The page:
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Phoebe wins trio of apprentice awards

8 March 2019
An apprentice from HMNB Devonport has won three top apprenticeship awards from across the UK and is looking ahead to a bright future.

Phoebe Loveridge, from Plymouth, picked up gold at the 2018 Ministry of Defence Apprentice of the Year Awards and Apprentice of the Year with the Institute of Technology as well as Bridgewater and Taunton College.

Taking it all in her stride, the 21-year-old always had an interest in the Armed Forces although she never dreamed the path it would take her on.

She was a member of the Royal Marine Cadets in the city and reached the rank of Colour Sergeant, before choosing to follow an engineering career and working on some of the most challenging engineering projects in Devonport.

There's opportunities to move across the MOD, you could be working on aircraft, military vehicles, with the surface fleet or as with me, on submarines and that's where my role is.

Phoebe Loveridge

“I really enjoyed science and maths so when I got onto the Defence Equipment and Support Advanced Engineering Management Apprenticeship scheme, it put me firmly down the engineering route.

“The scheme was based in Devonport and Abbey Wood in Bristol, 13 of us started here and more than 70 across the two sites. The apprenticeships are increasing and Devonport is set to increase its numbers year-on-year.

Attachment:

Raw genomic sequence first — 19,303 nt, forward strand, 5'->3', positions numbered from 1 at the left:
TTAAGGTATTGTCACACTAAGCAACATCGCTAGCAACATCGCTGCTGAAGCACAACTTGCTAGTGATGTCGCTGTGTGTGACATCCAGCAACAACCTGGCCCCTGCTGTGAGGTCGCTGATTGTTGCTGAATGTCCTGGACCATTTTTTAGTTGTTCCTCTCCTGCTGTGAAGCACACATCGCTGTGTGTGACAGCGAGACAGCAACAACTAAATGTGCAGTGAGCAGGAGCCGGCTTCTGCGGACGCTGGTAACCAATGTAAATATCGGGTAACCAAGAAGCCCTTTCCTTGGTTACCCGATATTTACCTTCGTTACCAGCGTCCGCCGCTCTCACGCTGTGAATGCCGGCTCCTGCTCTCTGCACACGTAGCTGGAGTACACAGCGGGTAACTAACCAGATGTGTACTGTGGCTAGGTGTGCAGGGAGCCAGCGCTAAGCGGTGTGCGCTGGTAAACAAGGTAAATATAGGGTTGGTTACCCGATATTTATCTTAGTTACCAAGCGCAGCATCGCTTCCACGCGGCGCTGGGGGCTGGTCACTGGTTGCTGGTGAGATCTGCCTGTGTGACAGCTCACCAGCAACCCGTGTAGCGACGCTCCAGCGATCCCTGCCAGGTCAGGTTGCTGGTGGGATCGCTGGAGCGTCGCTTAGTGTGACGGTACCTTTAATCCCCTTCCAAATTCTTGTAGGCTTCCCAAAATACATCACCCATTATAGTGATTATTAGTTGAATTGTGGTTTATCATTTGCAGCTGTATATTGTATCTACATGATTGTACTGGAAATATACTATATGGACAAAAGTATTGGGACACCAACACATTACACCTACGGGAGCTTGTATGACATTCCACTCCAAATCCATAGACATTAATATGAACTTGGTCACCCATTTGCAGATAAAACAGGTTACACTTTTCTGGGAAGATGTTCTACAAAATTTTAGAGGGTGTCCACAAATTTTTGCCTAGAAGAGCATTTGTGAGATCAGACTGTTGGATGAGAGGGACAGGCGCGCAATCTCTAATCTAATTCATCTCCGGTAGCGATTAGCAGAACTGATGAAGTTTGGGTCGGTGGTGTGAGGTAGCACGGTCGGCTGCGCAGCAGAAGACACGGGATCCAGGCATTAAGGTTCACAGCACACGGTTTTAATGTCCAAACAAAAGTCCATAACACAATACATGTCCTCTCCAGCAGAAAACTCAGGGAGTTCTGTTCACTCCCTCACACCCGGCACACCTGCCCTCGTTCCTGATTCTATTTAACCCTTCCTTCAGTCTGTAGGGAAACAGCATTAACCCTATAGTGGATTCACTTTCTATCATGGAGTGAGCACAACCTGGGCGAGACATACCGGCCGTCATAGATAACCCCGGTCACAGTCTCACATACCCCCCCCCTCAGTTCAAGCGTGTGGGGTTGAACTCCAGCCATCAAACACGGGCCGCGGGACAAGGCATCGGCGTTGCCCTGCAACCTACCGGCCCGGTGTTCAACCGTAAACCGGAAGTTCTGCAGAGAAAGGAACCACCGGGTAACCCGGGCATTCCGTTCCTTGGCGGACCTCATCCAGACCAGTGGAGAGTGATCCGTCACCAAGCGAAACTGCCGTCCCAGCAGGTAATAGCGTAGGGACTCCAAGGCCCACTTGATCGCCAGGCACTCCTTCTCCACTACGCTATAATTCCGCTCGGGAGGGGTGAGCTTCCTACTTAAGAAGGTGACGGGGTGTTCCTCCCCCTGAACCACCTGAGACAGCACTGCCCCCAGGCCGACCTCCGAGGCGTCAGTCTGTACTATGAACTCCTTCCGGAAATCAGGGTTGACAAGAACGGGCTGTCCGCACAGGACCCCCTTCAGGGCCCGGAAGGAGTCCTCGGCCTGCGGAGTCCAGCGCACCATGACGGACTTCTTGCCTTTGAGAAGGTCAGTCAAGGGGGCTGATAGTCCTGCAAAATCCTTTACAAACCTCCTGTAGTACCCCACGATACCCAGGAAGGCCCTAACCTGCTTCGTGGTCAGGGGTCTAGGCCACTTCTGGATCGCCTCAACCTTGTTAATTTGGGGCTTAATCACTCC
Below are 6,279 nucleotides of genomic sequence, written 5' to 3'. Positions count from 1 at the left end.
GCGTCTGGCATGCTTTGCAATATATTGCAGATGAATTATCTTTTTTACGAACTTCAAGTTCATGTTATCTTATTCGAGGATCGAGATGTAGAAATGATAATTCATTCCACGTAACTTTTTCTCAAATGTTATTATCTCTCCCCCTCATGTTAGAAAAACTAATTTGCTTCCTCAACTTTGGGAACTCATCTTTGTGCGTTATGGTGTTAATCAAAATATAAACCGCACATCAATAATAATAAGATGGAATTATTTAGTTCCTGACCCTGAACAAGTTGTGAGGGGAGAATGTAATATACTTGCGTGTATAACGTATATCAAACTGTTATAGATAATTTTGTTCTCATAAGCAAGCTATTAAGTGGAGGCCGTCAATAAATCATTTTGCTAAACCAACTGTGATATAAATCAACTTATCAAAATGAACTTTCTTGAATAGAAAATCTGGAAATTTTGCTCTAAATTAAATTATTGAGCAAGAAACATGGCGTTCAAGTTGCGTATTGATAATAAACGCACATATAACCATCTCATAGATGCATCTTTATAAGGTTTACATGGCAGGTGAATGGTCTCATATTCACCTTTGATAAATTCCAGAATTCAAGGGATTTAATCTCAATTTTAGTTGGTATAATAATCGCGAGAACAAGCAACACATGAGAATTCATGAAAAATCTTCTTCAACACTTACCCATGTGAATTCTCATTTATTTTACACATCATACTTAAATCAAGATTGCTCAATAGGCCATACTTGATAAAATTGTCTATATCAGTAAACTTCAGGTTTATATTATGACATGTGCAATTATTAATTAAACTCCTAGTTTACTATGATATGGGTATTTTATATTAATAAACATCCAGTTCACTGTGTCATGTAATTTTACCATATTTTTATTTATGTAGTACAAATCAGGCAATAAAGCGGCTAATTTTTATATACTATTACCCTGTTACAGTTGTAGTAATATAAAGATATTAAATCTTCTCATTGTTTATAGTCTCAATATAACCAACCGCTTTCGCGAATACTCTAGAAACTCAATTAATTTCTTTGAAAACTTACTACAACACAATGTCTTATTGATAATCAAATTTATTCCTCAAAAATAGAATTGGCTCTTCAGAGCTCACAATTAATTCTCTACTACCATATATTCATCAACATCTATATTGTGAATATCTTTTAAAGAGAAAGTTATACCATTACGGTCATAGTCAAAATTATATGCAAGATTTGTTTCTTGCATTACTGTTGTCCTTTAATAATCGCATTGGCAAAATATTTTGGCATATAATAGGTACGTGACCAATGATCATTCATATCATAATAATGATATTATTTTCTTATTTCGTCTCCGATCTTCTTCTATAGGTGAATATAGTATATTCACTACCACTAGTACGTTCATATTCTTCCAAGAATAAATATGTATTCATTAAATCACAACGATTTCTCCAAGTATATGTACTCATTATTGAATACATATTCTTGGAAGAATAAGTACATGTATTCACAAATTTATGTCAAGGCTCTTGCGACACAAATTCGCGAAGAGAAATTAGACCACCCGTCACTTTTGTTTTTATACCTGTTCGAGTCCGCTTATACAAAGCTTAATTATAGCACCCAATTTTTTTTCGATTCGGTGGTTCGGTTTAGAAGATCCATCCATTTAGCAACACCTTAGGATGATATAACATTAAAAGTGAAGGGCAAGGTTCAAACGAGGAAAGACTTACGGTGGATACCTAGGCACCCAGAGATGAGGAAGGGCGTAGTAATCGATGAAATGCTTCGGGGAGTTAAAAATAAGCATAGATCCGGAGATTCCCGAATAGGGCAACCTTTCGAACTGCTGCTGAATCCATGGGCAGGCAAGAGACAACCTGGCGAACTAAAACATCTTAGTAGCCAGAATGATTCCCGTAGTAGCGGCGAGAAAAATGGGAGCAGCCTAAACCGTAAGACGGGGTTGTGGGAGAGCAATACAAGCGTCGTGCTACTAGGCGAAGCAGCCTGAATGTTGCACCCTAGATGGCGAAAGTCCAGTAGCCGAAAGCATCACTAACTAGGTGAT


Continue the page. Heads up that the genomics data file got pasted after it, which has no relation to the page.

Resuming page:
“My apprenticeship was over three years. The first was college-based and involved a B-Tech Level 3 qualification in engineering and performing engineering operations. Then in the second year I started my placements. I did three over two years, six months initially, then two that were three months.

“In between I did a Higher National Certificate in marine engineering in a block - it was one of the hardest parts. I did it in 16 weeks and that’s quite stressful to complete in the time.”

Phoebe’s experiences as an apprentice in Devonport, and now where she works, has given her a lot of confidence. She is very proud of her status as the MoD Apprentice of the Year.

With it comes recognition and responsibility and she hopes others will see what comes from the hard work she has applied during her engineering training.

She added: "The scheme is upping its intake and that's a good move, it's good to have more apprentices in the dockyard. There are opportunities to move across the MoD - you could be working on aircraft, military vehicles, with the surface fleet or as with me, on submarines and that's where my role is."

There is also a scheme to deploy, wherever the business need is. Apprentices work all over the dockyard in Devonport whether with the Royal Marines on their landing craft or in naval base security.

The apprentices are also encouraged to get involved in the community and Phoebe made good use of the opportunity along with her group of apprentices.

"I got involved with several local STEM and community projects, as well as attending career events at schools representing the DE&S Apprenticeship scheme," she said.

“I was lucky enough to take part in a six-week programme with Widewell Primary School Year 6 pupils where we designed and made small-scale model vehicles to carry nuclear waste. I also completed a school project at Drake Primary converting an overgrown green area into an outdoor learning area.

“Within this project I designed and made a bug hotel made up of different materials to allow for a range of species to live in.

“My next step now is progression; I’m being funded to do a foundation degree in naval architecture.

“I started that in September and I've got another year-and-a-half left. It’s exciting to see where that takes me, and I’ve currently applying for the next level up in my role.” 

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